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Published On Jun 10, 2015

Clinical Research

Health Care Blindsided

Mahzarin Banaji explores the role of personal bias in medical care.

Racial minorities—African Americans, Native Americans, Latinos and others—receive measurably poorer health care. Economic status and insurance coverage tell only part of that story, as poorer care remains constant even when financial factors are accounted for. While many forces may play into this fact, one grim possibility must be faced: Minorities may be victims of conscious and unconscious attitudes about race held by their physicians, nurses and other health care workers. 

How does bias take root in the brain—and how can it be rooted out? That has been the focus of more than three decades of research by Mahzarin R. Banaji, Richard Clarke Cabot Professor of Social Ethics in the department of psychology at Harvard University. In her new book, Blindspot: Hidden Biases of Good People, Banaji and co-author Anthony Greenwald, a professor of psychology at the University of Washington, explore the impact of prejudices and favoritism in health care and beyond. 

 

Q: Your new book explores the influence of bias in many fields, including medicine. Can you share an example?

A: Gender bias among researchers has been shown in a number of studies. A team headed by Jo Handelsman, a professor of molecular biology at Yale University, found that both men and women scientists selected male candidates over equally qualified females for the job of lab manager. Those men were also offered a bigger starting salary and more potential mentoring. Other research has shown that women with symptoms of heart disease aren’t always transported to health facilities as rapidly as men. African Americans and women with heart attack symptoms aren’t given cardiac catheterizations and other appropriate clinical tests at the same rate as whites and men. The list goes on.

 

Q: Some studies in this field use the Implicit Association Tests, something you helped develop. 

A: The IAT asks people to make rapid judgments about words or pictures shown on a computer screen. The Race IAT presents, one at a time, black faces, white faces, good words (“joy,” “love,” “peace,” etc.) and bad words (“evil,” “failure,” “hurt,” etc.), and registers rapid responses by having the subject press one of two computer keys. The results can be surprisingly effective in revealing underlying preferences by showing stronger associations between certain concepts like white or black with good or bad.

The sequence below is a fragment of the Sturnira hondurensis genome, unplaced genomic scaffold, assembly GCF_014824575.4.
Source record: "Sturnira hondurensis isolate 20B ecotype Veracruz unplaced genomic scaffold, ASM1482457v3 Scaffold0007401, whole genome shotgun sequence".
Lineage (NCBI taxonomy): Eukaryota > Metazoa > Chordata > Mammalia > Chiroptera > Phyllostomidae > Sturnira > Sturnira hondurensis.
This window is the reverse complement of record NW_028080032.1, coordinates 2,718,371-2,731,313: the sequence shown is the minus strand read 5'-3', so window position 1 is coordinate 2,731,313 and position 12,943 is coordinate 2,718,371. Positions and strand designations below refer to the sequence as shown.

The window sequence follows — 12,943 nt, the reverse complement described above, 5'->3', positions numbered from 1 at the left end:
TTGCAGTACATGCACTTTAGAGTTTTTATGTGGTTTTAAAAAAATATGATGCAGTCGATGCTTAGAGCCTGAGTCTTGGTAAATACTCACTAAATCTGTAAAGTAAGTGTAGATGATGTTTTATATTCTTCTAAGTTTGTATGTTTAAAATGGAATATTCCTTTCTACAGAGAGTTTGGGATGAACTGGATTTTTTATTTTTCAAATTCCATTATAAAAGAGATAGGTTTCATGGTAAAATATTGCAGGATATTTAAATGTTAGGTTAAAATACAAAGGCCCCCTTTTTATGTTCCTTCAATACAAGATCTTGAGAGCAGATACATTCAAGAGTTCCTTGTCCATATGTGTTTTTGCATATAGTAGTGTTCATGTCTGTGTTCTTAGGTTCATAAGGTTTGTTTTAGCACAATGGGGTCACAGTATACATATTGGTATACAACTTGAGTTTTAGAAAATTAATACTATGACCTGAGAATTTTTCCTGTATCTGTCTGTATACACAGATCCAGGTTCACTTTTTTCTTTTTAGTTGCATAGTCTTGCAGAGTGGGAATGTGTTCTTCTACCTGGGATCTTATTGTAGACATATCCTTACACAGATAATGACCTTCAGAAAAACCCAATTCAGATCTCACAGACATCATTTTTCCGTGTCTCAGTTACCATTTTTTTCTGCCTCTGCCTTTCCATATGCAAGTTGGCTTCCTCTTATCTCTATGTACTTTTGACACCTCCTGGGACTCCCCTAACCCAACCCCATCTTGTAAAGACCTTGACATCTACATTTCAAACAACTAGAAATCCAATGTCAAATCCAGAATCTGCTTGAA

Q: And you used the IAT to measure bias in medicine?

A: We found that physicians’ IAT-measured race attitudes helped predict the quality of care they provided. Of course, consciously these physicians intend to do the right thing for their patients. But physicians who displayed stronger automatic white preferences on the IAT made cardiac treatment decisions that favored white patients relative to African Americans. Other studies show that black patients of physicians with similar IAT-measured biases perceived their physicians as being less helpful. 

Bias can also manifest itself as selective helping. A friend of mine cut her hand and was rushed to the emergency room. The physician called in the best-known hand specialists in New England to perform surgery—but only after he learned she was a Yale professor. Helping people with whom we have some shared group identity is a likely way that discrimination often happens.  

 

Q: What can be done to correct or avoid unconscious bias? 

A: Becoming aware of one’s bias is a huge step forward. The key is to bring hidden biases into consciousness in order to beat them. Just as cars are increasingly being built to communicate to drivers when another car or person is in their blind spot, medical professionals can put their minds to becoming alert to bias in their own minds. The ultimate goal is improved decision-making. 

 

Q: How have you incorporated your research into your own life?

A: In so many different ways! My computer screensaver is programmed to flash images of people performing counter-stereotypical behavior. My favorite example is an old New Yorker cover with a woman construction worker breastfeeding her infant on a work break. That image pulls apart my assumptions about who women are, and who construction workers are, in so many different directions, ones that I hope will help me have a more open mind.  

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